Treatment teeth grinding
Symptoms consistent with bruxism are a common chief complaint in dental practice. There is a case of bruxism likely induced by the antidepressant venlafaxine and successfully treated with gabapentin.
A case of bruxism, anxiety, insomnia and tremor is reported in a man with bipolar disorder that developed a few days after he initiated venlafaxine therapy for depression. The patient's psychiatrist prescribed gabapentin for anxiety symptoms and shortly thereafter the man experienced a complete resolution of his bruxism.
Bruxism secondary to antidepressant therapy may be common. Thus, dentists should inquire about the use of these medications in patients who have teeth grinding. Gabapentin may offer promise in the treatment of teeth grinding. Scientists do not know how gabapentin counteracts bruxism. The drug gabapentin (Neurontin) may successfully treat bruxism caused by antidepressant therapy.
A bruxism guard or teeth grinding splint can reduce tooth abrasion. Bruxisml guards are typically made of plastic and fit over some or all of upper and/or lower teeth. The teeth grinding guard protects the teeth from abrasion and can reduce muscle strain by allowing the upper and lower jaw to move easily with respect to each other. Treatment goals include: constraining the bruxing pattern to avoid damage to the temporomandibular joints; stabilizing the occlusion by minimizing gradual changes to the positions of the teeth, preventing tooth damage and revealing the extent and patterns of bruxism through examination of the markings on the splint's surface. A bruxism guard is typically worn during every night's sleep on a long-term basis. Bruxism guards do not cure the condition.
A repositioning splint is designed to change the patient's occlusion or bite. Another option is an NTI-tss (nociceptive trigeminal inhibitor) dental guard. Nociceptor nerves sense and respond to pressure. The trigeminal nerve supplies the face and mouth. The NTI appliance snaps onto the front teeth. Normally when the mouth is closed, the upper and lower front teeth overlap: The NTI prevents this overlap and translates the bite force from attempts to close the jaw normally into a forward twisting of the lower front teeth. The intent is for the brain to interpret the nerve sensations as undesirable, automatically and subconsciously reducing clenching force. Unfortunately, for patients who do not subconsciously clench less using an NTI devce, the NTI can lead to more severe damage from clenching. The NTI device must be fitted by a dentist.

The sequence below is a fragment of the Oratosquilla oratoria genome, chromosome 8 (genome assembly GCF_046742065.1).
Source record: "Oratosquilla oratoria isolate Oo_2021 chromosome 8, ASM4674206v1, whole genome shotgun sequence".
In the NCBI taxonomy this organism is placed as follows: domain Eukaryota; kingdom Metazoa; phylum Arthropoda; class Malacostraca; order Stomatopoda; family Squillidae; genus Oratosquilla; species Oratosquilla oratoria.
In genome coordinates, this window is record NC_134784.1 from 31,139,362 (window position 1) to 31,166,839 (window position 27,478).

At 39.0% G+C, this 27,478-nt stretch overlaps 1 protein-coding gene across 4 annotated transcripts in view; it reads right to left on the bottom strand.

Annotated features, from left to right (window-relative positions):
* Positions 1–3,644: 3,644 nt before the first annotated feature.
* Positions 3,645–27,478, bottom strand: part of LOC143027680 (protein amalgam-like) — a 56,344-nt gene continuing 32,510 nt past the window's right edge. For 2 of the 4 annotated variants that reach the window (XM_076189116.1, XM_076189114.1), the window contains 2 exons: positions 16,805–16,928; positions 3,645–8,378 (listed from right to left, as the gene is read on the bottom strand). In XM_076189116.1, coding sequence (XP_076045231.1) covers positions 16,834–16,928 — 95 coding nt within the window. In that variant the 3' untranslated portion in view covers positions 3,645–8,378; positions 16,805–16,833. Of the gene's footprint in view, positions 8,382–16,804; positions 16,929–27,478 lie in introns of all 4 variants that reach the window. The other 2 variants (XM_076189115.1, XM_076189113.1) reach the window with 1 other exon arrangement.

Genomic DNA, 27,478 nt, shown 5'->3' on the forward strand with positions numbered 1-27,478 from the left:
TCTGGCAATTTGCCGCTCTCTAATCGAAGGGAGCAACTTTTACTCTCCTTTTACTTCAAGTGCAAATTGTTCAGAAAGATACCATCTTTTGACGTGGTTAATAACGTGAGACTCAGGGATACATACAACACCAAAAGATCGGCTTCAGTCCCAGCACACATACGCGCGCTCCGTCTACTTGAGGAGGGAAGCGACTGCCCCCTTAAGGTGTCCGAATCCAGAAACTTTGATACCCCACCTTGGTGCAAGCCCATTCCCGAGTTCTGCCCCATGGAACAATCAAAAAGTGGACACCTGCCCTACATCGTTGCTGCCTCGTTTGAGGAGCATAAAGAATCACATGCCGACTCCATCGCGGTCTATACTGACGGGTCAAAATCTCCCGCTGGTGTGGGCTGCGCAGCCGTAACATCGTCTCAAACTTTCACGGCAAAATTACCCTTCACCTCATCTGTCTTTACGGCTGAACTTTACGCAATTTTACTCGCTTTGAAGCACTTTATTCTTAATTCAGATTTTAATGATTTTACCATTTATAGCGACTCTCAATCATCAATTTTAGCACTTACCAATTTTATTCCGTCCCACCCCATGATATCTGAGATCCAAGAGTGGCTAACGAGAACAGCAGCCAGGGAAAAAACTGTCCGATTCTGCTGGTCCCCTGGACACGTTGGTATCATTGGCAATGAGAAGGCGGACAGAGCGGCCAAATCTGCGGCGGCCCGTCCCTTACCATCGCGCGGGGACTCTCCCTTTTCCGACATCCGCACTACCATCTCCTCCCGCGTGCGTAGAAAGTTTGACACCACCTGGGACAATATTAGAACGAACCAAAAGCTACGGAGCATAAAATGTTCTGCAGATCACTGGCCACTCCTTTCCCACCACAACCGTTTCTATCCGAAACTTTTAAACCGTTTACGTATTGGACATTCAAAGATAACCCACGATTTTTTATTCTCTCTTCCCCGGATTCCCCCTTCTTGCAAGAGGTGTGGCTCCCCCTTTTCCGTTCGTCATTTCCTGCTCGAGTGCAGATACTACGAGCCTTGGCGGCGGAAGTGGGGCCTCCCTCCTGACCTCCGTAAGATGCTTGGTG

The efficacy of such devices is debated. Some writers propose that irreversible complications can result from the long-term use of mouthguards and repositioning splints. Randomly controlled trials with these type devices generally show no benefit over other therapies. Clenching hard while wearing an NTI device may cause worse damage, because the NTI changes the forces on the teeth and the tempormandibular joint. NTI patients require ongoing monitoring by a dentist.
The use of mouthguards can protect the skull from ongoing deterioration and damage. Some studies have found inter sutural bleeding occurs while grinding at night. The mouthguard may not entirely prevent the clenching or grinding motion but it can lessen the impact the TMJ impact has on the rest of the skull. Craniosacral therapy is said to both alleviate these inter sutural imbalances as well as alleviate the internal stress which is at the source of the grinding.
A look at gingivitis and bruxism. Gum disease, also known as gingivitis, is a serious condition that results in tooth loss. With adults gingivitis is a common forms of gum disease. You should always brush your teeth and remove as much plaque as possible to prevent gingivitis.
Gingivitis is an inflammation in the tissues of the gums. When you brush your teeth, youíll notice that your gums have become very sore and they will start to bleed with little to no pressure.
If you have gingivitis and you donít do something about it, it could lead to periodontal disease. Periodontal disease is a condition in which the bone and surrounding structures are destroyed.
No association has been shown between bruxism and periodontitis or gingivitis .